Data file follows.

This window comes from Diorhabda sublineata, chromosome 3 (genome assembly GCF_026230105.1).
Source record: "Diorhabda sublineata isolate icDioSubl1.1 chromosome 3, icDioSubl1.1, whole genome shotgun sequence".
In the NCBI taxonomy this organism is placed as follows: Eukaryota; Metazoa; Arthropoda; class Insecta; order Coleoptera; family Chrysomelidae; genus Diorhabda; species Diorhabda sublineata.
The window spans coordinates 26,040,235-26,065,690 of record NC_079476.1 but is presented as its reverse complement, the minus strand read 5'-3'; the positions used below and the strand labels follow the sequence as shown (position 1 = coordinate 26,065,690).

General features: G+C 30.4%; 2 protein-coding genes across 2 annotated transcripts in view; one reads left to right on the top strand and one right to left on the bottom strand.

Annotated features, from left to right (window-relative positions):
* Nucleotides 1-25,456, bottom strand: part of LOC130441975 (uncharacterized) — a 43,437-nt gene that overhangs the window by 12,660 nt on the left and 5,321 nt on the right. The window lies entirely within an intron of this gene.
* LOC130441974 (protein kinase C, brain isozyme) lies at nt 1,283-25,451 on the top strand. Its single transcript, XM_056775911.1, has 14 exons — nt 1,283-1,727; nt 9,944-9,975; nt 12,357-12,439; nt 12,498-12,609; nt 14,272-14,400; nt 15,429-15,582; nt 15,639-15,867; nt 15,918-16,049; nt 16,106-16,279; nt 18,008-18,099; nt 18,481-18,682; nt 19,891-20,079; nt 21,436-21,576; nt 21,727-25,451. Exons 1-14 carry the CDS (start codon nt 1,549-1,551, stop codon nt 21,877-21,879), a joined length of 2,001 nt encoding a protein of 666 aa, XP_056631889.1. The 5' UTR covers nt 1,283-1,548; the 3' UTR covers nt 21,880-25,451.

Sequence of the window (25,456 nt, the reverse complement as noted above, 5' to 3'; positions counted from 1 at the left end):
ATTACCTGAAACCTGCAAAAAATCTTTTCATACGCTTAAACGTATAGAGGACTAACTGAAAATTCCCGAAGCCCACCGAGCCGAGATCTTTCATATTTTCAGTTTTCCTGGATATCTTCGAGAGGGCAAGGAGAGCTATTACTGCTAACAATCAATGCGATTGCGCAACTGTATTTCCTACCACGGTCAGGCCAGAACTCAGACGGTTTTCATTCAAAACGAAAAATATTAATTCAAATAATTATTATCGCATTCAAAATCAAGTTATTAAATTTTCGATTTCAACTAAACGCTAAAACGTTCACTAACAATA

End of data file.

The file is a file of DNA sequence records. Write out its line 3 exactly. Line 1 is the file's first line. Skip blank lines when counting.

In the NCBI taxonomy this organism is placed as follows: Eukaryota; Metazoa; Arthropoda; class Insecta; order Coleoptera; family Chrysomelidae; genus Diorhabda; species Diorhabda sublineata.